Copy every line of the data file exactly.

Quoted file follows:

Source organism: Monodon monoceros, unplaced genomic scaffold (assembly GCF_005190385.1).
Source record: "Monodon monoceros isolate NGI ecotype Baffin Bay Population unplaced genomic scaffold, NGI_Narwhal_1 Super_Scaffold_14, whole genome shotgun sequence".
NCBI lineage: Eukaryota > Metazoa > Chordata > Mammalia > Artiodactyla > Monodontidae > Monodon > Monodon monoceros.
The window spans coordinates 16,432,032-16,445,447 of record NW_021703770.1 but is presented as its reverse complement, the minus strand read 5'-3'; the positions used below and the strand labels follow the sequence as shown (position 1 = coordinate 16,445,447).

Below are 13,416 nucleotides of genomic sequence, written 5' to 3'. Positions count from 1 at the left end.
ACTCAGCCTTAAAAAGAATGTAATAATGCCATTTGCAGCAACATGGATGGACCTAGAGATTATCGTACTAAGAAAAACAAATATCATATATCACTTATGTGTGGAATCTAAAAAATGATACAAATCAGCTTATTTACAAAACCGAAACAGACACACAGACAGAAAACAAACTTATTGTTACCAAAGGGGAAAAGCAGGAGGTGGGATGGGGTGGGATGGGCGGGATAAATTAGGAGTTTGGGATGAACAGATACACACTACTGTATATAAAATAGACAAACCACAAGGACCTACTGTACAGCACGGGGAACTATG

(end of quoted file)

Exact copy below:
Source organism: Monodon monoceros, unplaced genomic scaffold (assembly GCF_005190385.1).
Source record: "Monodon monoceros isolate NGI ecotype Baffin Bay Population unplaced genomic scaffold, NGI_Narwhal_1 Super_Scaffold_14, whole genome shotgun sequence".
NCBI lineage: Eukaryota > Metazoa > Chordata > Mammalia > Artiodactyla > Monodontidae > Monodon > Monodon monoceros.
The window spans coordinates 16,432,032-16,445,447 of record NW_021703770.1 but is presented as its reverse complement, the minus strand read 5'-3'; the positions used below and the strand labels follow the sequence as shown (position 1 = coordinate 16,445,447).

Below are 13,416 nucleotides of genomic sequence, written 5' to 3'. Positions count from 1 at the left end.
ACTCAGCCTTAAAAAGAATGTAATAATGCCATTTGCAGCAACATGGATGGACCTAGAGATTATCGTACTAAGAAAAACAAATATCATATATCACTTATGTGTGGAATCTAAAAAATGATACAAATCAGCTTATTTACAAAACCGAAACAGACACACAGACAGAAAACAAACTTATTGTTACCAAAGGGGAAAAGCAGGAGGTGGGATGGGGTGGGATGGGCGGGATAAATTAGGAGTTTGGGATGAACAGATACACACTACTGTATATAAAATAGACAAACCACAAGGACCTACTGTACAGCACGGGGAACTATG